£20000 - £30000 per annum: Recruitment Genius: This fast growing reinforcing s...

Recruitment Genius: General Factory Operatives

£18000 - £35000 per annum: Recruitment Genius: This fast growing reinforcing s...

Day In a Page

As in 1942, Germany must show restraint over Greece

As in 1942, Germany must show restraint over Greece

Mussolini tried to warn his ally of the danger of bringing the country to its knees. So should we, says Patrick Cockburn
Britain's widening poverty gap should be causing outrage at the start of the election campaign

The short stroll that should be our walk of shame

Courting the global elite has failed to benefit Britain, as the vast disparity in wealth on display in the capital shows
Homeless Veterans appeal: The rise of the working poor: when having a job cannot prevent poverty

Homeless Veterans appeal

The rise of the working poor: when having a job cannot prevent poverty
Prince Charles the saviour of the nation? A new book highlights concerns about how political he will be when he eventually becomes king

Prince Charles the saviour of the nation?

A new book highlights concerns about how political he will be when he eventually becomes king
How books can defeat Isis: Patrick Cockburn was able to update his agenda-setting 'The Rise of Islamic State' while under attack in Baghdad

How books can defeat Isis

Patrick Cockburn was able to update his agenda-setting 'The Rise of Islamic State' while under attack in Baghdad
Judith Hackitt: The myths of elf 'n' safety

Judith Hackitt: The myths of elf 'n' safety

She may be in charge of minimising our risks of injury, but the chair of the Health and Safety Executive still wants children to be able to hurt themselves
The open loathing between Barack Obama and Benjamin Netanyahu just got worse

The open loathing between Obama and Netanyahu just got worse

The Israeli PM's relationship with the Obama has always been chilly, but going over the President's head on Iran will do him no favours, says Rupert Cornwell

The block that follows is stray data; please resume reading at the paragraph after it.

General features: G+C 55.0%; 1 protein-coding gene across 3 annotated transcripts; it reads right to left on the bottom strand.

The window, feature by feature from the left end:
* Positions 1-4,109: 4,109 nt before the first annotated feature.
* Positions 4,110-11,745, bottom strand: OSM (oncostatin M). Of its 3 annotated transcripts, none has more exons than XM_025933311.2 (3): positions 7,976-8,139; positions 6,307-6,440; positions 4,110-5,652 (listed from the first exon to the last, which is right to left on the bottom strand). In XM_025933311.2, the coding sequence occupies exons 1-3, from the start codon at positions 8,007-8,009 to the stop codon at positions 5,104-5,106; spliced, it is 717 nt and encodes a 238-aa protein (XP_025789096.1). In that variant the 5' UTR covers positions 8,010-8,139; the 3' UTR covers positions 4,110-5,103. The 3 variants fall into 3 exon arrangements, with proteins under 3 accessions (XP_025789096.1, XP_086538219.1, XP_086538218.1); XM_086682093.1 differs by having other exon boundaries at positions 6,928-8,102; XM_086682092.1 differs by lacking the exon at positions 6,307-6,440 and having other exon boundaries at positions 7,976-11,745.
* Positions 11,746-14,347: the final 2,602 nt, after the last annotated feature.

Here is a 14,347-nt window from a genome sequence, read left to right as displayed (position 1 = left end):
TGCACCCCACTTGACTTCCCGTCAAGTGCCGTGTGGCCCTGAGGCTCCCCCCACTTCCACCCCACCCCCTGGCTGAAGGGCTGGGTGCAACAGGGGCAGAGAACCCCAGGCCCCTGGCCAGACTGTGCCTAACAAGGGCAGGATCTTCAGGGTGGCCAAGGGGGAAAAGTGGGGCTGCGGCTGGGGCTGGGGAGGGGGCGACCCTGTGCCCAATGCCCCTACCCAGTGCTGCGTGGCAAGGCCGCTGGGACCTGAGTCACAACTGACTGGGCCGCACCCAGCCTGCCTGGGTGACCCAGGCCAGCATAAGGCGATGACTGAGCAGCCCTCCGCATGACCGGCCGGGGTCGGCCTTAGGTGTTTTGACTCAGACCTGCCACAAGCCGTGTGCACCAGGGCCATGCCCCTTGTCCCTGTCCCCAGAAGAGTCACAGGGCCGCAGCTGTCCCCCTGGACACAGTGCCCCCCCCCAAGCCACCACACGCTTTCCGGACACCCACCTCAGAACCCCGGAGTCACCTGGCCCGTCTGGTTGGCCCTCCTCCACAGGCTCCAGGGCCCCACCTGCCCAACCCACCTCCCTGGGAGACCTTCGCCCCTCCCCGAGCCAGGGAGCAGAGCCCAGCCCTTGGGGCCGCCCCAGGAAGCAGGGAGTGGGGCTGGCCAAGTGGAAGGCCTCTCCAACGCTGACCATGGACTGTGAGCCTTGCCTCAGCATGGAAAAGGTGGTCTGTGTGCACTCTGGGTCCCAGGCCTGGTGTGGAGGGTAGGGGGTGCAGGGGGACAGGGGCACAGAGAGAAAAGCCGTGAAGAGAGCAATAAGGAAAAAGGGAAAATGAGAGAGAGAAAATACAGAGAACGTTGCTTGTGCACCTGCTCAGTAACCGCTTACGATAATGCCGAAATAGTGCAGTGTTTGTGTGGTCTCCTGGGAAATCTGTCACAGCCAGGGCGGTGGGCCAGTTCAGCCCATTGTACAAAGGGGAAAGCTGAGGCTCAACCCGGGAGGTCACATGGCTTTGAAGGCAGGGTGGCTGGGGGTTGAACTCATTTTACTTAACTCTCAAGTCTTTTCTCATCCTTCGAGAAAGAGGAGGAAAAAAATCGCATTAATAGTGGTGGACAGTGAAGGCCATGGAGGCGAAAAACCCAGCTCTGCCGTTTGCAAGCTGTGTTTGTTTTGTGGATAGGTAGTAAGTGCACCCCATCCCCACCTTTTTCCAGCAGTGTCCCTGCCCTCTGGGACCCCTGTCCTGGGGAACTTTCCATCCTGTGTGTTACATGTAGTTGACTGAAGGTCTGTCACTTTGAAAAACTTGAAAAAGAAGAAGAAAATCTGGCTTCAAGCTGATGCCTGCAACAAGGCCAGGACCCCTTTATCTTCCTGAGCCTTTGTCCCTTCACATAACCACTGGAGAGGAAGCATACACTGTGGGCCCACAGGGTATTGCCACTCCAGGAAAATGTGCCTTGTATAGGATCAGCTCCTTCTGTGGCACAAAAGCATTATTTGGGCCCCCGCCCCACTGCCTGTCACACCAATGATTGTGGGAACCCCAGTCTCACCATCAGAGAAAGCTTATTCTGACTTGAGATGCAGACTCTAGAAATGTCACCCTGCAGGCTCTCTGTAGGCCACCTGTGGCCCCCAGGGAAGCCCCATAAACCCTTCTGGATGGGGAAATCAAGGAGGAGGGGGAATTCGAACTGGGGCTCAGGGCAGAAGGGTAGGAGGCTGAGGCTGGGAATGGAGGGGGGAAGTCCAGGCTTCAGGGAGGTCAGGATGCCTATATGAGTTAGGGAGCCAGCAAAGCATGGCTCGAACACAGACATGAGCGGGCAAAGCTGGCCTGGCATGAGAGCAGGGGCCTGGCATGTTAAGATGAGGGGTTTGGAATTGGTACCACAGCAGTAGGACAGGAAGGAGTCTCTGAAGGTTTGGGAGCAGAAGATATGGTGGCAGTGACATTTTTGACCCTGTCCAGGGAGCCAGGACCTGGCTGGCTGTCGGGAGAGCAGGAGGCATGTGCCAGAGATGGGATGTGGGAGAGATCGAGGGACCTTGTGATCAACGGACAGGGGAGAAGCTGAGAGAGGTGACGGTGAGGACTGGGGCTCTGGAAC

French chefs get 'le huff' as nation slips down global cuisine rankings

French chefs get 'le huff' as nation slips down global cuisine rankings

Fury at British best restaurants survey sees French magazine produce a rival list
Star choreographer Matthew Bourne gives young carers a chance to perform at Sadler's Wells

Young carers to make dance debut

What happened when superstar choreographer Matthew Bourne encouraged 27 teenage carers to think about themselves for once?
Design Council's 70th anniversary: Four of the most intriguing prototypes from Ones to Watch

Design Council's 70th anniversary

Four of the most intriguing prototypes from Ones to Watch
Dame Harriet Walter: The actress on learning what it is to age, plastic surgery, and her unease at being honoured by the establishment

Dame Harriet Walter interview

The actress on learning what it is to age, plastic surgery, and her unease at being honoured by the establishment
Art should not be a slave to the ideas driving it

Art should not be a slave to the ideas driving it

Critics of Tom Stoppard's new play seem to agree that cerebral can never trump character, says DJ Taylor
Bill Granger recipes: Our chef's winter salads will make you feel energised through February

Bill Granger's winter salads

Salads aren't just a bit on the side, says our chef - their crunch, colour and natural goodness are perfect for a midwinter pick-me-up
England vs Wales: Cool head George Ford ready to put out dragon fire

George Ford: Cool head ready to put out dragon fire

No 10’s calmness under pressure will be key for England in Cardiff
Michael Calvin: Time for Old Firm to put aside bigotry and forge new links

Michael Calvin's Last Word

Time for Old Firm to put aside bigotry and forge new links